Jacob Crabb was born in Leadgate on 20 September 1895, one of six children of Jacob Pester and Elizabeth Crabb. His father was a police constable and it was probably due to his work that the family moved around County Durham for several years before settling in Cornsay Colliery in the late 1890s. Cornsay Colliery is a small village west of Durham City which relied originally upon the local colliery for employment. The village had a Colliery Board School for younger pupils which Jacob attended before his admission to Durham Johnston School in 1908. In August 1912 Jacob is listed as a teacher at Cornsay School, and he continued there until he finished his apprenticeship in July 1913.
He attended Bede College 1914-1915 and for several months enjoyed the usual student activities such as rugby and association football, passing his 1st year examinations and making numerous friendships. However, his second year was interrupted by military service. The 1916 Annual Report for Bede College reported “the departure of nearly half the students to join the Colours in December, 1915”. Jacob Crabb and three of his friends enlisted together on 8 December at Helmsley into the 21st Battalion, King’s Royal Rifle Corps (K.R.R.C.). Another Bede friend, Jack Spraggon, joined them a few days later. Jacob had known Jack Spraggon throughout his school days as well as at Bede College, indeed they probably travelled together on the local Deerness Valley train from their homes to the Durham Johnston School. Crabb was promoted to acting lance corporal in January 1916, then acting corporal in March 1916; his rank was confirmed on 1 July 1916, the opening day of the Battle of the Somme.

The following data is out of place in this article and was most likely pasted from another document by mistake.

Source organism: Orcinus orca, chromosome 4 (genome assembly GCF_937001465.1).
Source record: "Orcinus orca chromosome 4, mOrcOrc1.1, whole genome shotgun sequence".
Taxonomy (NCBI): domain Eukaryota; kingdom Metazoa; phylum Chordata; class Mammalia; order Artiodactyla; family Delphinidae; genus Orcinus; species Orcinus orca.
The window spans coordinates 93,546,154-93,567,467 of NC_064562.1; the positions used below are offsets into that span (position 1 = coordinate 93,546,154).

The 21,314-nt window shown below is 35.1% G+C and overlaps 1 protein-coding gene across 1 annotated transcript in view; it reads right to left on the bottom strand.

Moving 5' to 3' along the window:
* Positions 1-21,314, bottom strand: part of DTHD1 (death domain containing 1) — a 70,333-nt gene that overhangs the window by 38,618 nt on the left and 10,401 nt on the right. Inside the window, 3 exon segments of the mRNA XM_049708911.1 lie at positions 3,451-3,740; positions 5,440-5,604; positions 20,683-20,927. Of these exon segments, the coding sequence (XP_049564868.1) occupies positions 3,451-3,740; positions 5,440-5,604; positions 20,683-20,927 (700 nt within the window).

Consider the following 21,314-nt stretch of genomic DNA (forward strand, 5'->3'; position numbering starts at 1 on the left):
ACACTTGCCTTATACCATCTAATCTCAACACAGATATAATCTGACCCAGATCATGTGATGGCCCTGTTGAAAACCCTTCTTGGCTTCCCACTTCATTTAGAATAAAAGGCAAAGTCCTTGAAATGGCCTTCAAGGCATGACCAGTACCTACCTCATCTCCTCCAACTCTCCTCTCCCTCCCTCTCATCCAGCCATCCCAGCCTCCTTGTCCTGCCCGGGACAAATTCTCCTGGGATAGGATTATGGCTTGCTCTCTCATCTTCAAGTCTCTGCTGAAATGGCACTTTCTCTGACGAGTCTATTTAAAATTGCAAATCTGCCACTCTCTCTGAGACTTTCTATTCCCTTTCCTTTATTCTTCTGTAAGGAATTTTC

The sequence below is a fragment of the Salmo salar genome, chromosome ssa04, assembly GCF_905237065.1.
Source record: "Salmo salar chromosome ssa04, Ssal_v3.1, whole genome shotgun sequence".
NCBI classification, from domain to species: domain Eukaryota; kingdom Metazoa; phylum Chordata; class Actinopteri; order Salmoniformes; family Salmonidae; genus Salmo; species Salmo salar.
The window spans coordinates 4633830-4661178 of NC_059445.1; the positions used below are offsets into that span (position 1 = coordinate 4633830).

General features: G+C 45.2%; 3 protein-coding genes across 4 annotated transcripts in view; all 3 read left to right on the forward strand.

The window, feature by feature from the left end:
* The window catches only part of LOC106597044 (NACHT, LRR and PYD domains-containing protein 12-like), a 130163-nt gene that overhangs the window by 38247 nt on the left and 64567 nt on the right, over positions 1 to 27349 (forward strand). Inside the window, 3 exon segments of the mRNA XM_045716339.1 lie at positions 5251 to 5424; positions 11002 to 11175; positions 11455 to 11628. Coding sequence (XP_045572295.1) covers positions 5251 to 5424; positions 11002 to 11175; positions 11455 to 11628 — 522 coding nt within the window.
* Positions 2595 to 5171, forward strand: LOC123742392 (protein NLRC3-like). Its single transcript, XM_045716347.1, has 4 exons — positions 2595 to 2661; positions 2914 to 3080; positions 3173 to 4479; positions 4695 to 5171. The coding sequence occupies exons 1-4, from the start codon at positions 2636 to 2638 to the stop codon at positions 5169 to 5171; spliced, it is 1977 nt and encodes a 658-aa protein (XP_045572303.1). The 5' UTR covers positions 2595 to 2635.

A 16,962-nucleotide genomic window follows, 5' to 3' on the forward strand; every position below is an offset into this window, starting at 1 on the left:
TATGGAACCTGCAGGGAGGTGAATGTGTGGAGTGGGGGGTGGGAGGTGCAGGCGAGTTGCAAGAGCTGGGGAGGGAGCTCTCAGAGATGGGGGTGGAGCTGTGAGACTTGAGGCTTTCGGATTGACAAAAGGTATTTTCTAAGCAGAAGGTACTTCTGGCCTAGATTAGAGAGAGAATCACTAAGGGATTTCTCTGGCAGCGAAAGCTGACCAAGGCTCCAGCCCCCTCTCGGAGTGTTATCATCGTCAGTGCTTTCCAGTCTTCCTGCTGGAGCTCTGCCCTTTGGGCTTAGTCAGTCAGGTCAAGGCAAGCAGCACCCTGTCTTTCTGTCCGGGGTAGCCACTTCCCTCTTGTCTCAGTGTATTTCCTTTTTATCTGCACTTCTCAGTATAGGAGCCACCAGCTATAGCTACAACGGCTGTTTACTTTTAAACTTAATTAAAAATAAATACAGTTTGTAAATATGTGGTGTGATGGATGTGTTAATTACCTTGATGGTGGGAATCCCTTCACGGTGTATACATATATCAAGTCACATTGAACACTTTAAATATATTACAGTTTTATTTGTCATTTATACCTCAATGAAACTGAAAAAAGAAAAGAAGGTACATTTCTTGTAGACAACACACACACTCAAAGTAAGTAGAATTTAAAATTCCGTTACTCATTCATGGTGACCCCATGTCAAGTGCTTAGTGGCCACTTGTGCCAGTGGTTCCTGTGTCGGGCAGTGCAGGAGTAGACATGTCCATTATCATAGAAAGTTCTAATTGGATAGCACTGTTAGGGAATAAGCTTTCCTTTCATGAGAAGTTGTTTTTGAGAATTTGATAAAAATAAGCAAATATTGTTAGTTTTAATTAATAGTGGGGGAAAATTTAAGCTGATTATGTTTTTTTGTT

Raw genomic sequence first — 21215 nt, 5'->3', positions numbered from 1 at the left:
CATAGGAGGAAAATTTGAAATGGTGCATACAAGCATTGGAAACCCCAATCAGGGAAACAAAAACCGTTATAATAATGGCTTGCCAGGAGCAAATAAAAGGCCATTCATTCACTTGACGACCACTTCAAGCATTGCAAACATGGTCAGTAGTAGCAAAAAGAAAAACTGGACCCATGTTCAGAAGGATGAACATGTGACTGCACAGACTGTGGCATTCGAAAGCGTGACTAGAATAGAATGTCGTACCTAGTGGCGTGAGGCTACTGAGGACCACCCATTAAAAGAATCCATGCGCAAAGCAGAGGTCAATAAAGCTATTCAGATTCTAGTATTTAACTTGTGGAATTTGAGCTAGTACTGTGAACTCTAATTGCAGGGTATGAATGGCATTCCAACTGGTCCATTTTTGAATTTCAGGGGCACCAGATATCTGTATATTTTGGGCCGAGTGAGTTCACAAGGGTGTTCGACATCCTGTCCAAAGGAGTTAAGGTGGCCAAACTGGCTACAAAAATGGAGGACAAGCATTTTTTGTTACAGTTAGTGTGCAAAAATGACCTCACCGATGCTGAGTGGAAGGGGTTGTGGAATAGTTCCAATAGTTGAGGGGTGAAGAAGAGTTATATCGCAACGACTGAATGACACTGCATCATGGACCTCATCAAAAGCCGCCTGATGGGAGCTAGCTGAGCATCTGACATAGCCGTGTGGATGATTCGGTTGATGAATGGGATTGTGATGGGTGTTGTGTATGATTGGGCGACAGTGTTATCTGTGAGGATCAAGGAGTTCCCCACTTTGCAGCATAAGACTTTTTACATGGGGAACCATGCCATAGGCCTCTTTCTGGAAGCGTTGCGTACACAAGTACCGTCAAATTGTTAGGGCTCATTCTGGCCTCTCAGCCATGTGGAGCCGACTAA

The tie to Bede College remained strong, and Crabb sent a contribution to the College’s Prisoner of War Charity on behalf of the Bede men serving in the K.R.R.C. in September 1916. One of the group of students who had enlisted together in Helmsley, James Procter, served as a signaller with 21st Battalion, K.R.R.C.; he wrote several articles for The Bede magazine describing in particular the advance towards Flers on 25 September 1916 in which the 21st Battalion was heavily engaged. He explains that ‘Jake’ Crabb was that day in charge of a group of bombers (grenade-throwers). Two of the Helmsley four were killed on that day, but both Proctor and Crabb survived. Only 252 out of the 1,100 members of the battalion answered the roll call at the end of the action. Proctor wrote of this attack later, “I never saw [Crabb] once during this attack, but conversed with him when we finally reached Fricourt. We were both unshaven, unwashed and fearfully dirty. All we could say was ‘Give me Bede College again’” (The Bede, August 1918, vol. 14 no.3, p.18) .
The battalion was still in trenches at Flers when Crabb was killed only a few days later. Reports in The Bede magazine state he was killed on 5 October, but the Commonwealth War Graves Commission records an official date of 10 October. The battalion war diary provides no clarifying detail. It was reported in The Bede thatCrabb was killed while on a duty for which he had volunteered. His service up to that point had been such that he had been selected for a Commission and would have left his battalion in a few days to join a Cadet Company.
Jacob Crabb is buried at Caterpillar Valley Cemetery, Longueval. His sacrifice is commemorated at Durham Johnston School, on war memorials at Cornsay Colliery United Methodist Church, the church of St John the Baptist, Quebec, (both now relocated to the church of St Michael and All Angels in Esh), and at Durham County Hall, and on the Bede College 1914-1918 cross, plaque, and Roll of Honour.